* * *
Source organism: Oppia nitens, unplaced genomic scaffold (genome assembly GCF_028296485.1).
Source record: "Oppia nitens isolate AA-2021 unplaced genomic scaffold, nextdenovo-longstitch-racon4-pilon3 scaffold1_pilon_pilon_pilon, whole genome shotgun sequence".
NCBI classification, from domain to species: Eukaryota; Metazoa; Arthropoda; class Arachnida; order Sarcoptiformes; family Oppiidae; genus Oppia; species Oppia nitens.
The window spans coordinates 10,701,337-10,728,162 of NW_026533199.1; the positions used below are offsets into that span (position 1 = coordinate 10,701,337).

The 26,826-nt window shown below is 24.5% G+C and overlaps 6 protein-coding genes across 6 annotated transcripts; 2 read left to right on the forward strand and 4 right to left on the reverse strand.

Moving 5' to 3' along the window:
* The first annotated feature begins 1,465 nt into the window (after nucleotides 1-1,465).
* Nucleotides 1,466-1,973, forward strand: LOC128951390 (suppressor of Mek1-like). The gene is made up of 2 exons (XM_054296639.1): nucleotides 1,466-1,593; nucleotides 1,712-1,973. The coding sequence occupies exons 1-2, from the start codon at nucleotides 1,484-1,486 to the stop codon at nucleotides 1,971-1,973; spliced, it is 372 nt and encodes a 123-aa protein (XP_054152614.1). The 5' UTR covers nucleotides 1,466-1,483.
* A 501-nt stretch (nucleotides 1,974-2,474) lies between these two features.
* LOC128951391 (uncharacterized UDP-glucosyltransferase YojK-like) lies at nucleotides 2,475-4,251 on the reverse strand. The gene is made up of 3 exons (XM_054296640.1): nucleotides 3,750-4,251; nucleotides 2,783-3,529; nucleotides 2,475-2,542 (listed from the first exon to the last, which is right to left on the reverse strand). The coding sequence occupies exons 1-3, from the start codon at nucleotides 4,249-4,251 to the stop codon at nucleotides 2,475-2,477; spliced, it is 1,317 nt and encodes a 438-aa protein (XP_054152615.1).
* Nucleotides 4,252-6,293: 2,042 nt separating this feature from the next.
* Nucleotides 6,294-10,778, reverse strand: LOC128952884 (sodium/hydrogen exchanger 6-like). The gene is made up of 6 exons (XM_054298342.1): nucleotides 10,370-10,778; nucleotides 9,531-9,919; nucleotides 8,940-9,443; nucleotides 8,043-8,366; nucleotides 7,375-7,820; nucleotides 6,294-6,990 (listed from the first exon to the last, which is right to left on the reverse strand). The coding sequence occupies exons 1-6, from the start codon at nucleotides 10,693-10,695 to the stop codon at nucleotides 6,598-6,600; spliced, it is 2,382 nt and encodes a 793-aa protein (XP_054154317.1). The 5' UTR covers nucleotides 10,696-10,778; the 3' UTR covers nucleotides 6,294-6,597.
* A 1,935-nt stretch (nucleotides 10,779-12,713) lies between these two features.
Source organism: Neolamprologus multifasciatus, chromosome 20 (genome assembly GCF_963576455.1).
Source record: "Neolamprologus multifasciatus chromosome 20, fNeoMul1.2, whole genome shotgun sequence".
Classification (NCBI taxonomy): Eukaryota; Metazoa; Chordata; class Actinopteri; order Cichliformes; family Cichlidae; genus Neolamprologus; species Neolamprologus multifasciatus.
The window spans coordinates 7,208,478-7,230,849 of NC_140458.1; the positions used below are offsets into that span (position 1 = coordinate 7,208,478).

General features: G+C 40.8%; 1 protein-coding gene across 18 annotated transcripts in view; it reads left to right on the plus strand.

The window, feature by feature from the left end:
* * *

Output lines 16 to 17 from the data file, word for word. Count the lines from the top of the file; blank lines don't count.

Classification (NCBI taxonomy): Eukaryota; Metazoa; Chordata; class Actinopteri; order Cichliformes; family Cichlidae; genus Neolamprologus; species Neolamprologus multifasciatus.
The window spans coordinates 7,208,478-7,230,849 of NC_140458.1; the positions used below are offsets into that span (position 1 = coordinate 7,208,478).